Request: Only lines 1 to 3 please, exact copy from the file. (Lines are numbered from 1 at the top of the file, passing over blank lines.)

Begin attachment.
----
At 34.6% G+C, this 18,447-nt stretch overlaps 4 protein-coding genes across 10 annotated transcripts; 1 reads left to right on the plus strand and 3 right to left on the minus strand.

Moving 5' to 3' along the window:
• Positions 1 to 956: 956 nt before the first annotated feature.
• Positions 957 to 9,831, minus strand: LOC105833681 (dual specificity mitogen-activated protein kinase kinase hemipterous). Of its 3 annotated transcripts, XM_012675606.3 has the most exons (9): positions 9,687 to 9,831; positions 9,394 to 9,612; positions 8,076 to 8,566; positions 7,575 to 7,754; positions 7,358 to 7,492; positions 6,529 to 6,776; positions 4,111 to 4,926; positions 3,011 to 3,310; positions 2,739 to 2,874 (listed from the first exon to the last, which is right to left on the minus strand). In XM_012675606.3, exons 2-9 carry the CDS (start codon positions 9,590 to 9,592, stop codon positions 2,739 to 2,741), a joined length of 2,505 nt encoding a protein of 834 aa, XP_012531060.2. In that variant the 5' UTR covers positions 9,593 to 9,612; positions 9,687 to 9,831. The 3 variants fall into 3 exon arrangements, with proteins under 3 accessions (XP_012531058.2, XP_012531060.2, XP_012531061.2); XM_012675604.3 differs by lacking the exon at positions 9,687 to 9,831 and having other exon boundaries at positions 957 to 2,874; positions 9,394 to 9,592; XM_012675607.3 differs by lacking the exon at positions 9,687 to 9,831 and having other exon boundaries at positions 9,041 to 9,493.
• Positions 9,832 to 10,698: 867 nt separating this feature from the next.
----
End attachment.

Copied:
At 34.6% G+C, this 18,447-nt stretch overlaps 4 protein-coding genes across 10 annotated transcripts; 1 reads left to right on the plus strand and 3 right to left on the minus strand.

Moving 5' to 3' along the window:
• Positions 1 to 956: 956 nt before the first annotated feature.